In a preferred embodiment, the shape and configuration of the bail 108 also allow the cable connector 150 to be received within the modular receptacle 113 when the bail 108 is placed in this latched position. As noted, in this position the bail 108 does not violate the small profile presented by the module 100. To this end, embodiments may include an over center lock, or nub 209, provided on a lower edge of the connector portion 106. When placed in the latched position, the clasp 109 snaps over the nub 209 and is retained in that position until disengaged by the user.

The bail 108 is rotated upwardly, as is indicated by the directional arrow in FIG. 3A, to place the latch mechanism 101 into an “unlatched” position, shown in FIG. 3B. Note that this upward rotation of the bail 108 sweeps out an imaginary pie piece-shaped volume 210, which is seen edge-on in FIG. 3B. When the bail 108 is rotated upwardly, the cam portion 107 is rotated to a vertical orientation within enlarged recess portion 117. Because the height of the recess portion 117 is less than that of the vertically extended cam, rotation of the cam 107 exerts an upward force on the cam follower surface 119 of the pivot block 110 formed within the recess portion 117. The force of the cam 107 against the cam follower surface 119 provided on the pivot block overcomes the biasing action provided by the leaf spring 118 and causes the pivot block 110 to pivot in the opposite direction about axis 112. This lowers the pivot lock pin 111 so that it is disengaged from the notch 213 formed within the host port 200. In this unlatched state, the user, by pulling on the lever formed by the bail 108, can remove the module 100 from the port, as is represented in FIG. 3B. Since the bail 108 extends out in front of the module 100, extraction can be accomplished without having to grip the sides of the module, and without disturbing and/or otherwise inadvertently affecting the connection status of an adjacent module or fiber cable. Also, the shape and configuration of the bail 108 insures that it cannot be rotated to the unlatched position while a connector 150 is disposed within the modular receptacle 113. This prevents accidental removal of the module 100 from the port by inadvertently pulling on the connector 150 or cable 156.

FIG. 4 illustrates a profile view of two immediately adjacent transceiver modules, placed in what is sometimes referred to as a “belly-to-belly” configuration. This might correspond to a port configuration in a host device having a high port density. The disclosed latching mechanism allows this physical orientation and still permits retraction of one module without disturbing an adjacent module, or the cable of an adjacent module. As is shown, the bail 108 in the upper module can be rotated to an unlatched position so as to permit extraction of that module or the cable of an adjacent module. The bottom module remains in the latched position, and neither it or the cable (not shown) within its receptacle is disturbed by the extraction of the upper module.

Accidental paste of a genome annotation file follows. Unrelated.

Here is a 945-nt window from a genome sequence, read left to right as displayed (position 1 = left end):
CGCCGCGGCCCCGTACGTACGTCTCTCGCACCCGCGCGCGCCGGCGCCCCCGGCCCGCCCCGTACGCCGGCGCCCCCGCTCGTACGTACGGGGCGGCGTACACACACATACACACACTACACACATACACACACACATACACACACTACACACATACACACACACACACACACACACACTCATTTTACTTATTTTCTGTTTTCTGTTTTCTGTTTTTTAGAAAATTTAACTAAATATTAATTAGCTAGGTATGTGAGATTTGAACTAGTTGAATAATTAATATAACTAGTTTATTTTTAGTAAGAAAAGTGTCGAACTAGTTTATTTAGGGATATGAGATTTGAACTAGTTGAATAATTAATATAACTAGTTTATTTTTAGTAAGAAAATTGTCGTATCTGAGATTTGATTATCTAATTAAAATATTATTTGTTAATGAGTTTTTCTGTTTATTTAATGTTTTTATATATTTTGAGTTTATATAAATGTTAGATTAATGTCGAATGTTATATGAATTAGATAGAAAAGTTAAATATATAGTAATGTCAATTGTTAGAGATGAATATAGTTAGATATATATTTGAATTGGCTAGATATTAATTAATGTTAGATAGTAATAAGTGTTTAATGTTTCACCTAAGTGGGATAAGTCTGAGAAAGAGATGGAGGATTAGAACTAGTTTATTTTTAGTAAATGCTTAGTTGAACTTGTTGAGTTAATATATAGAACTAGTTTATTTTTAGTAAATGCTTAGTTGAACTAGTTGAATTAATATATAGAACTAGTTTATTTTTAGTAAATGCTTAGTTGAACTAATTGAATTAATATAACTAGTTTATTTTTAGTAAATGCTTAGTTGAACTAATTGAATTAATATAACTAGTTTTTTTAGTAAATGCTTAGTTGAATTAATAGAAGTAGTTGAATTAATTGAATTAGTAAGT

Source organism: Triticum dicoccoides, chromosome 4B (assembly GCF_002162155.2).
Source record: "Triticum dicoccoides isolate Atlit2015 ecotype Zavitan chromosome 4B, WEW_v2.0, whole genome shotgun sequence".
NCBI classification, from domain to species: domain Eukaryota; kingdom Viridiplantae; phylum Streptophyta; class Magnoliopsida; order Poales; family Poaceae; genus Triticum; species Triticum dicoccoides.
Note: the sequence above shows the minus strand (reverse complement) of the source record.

The following description of alternative exemplary embodiments, shown generally in FIGS. 5-8, focuses on the various features and enhancements of the optical transceiver module that differ from, or are in addition to those already discussed in connection with the embodiment described in FIGS. 1-4. As such, only selected differences between the embodiments will be discussed below, and a description of many of the common components will not be repeated here. Although for ease of illustration the following description focuses on a transceiver module for use in various fiber optic applications, the concepts discussed are also applicable to other pluggable module implementations that may be employed in a variety of other applications.

Reference will next be made to FIGS. 5 and 6, which together depict another alternative embodiment of a transceiver module, designated generally at 300. Transceiver module 300 can be any type of electronic/optoelectronic module currently in use. As will be discussed, the embodiment illustrated in these figures includes various modifications to the latching mechanism as described in the previous embodiment. As before, the latching mechanism includes a user accessible means for selectively latching the module 300 within a host port. However, in the present embodiment, the user accessible means is a bail, designated generally at 308, that is configured and positioned so as to be substantially disposed within a cavity that forms the connector receptacle portion of the module.